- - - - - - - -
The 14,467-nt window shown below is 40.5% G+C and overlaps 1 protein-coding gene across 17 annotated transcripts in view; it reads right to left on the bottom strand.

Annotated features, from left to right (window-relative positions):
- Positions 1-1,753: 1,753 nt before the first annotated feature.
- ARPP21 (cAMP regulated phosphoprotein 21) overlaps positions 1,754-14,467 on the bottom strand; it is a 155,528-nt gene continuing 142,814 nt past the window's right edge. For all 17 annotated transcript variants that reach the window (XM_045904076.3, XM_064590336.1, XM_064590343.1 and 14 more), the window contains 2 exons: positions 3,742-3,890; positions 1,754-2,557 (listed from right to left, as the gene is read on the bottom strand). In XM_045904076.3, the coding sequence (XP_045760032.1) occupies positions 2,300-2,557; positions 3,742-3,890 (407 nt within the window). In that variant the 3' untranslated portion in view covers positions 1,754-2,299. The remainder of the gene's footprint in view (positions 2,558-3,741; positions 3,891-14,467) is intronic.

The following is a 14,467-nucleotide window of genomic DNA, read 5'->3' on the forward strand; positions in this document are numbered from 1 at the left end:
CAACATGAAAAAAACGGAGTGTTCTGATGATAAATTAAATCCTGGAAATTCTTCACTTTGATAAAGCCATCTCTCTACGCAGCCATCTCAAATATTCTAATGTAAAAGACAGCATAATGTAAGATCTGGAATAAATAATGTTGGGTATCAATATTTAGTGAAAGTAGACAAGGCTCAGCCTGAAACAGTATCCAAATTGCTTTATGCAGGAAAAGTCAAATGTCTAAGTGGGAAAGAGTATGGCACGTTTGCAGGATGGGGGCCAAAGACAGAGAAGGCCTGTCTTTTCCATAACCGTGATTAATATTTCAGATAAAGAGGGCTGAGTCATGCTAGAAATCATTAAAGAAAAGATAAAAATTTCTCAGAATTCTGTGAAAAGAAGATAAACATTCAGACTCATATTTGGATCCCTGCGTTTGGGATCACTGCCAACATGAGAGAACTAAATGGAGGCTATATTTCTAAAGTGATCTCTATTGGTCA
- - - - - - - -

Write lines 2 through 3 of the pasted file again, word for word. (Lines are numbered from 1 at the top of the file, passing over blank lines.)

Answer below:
Annotated features, from left to right (window-relative positions):
- Positions 1-1,753: 1,753 nt before the first annotated feature.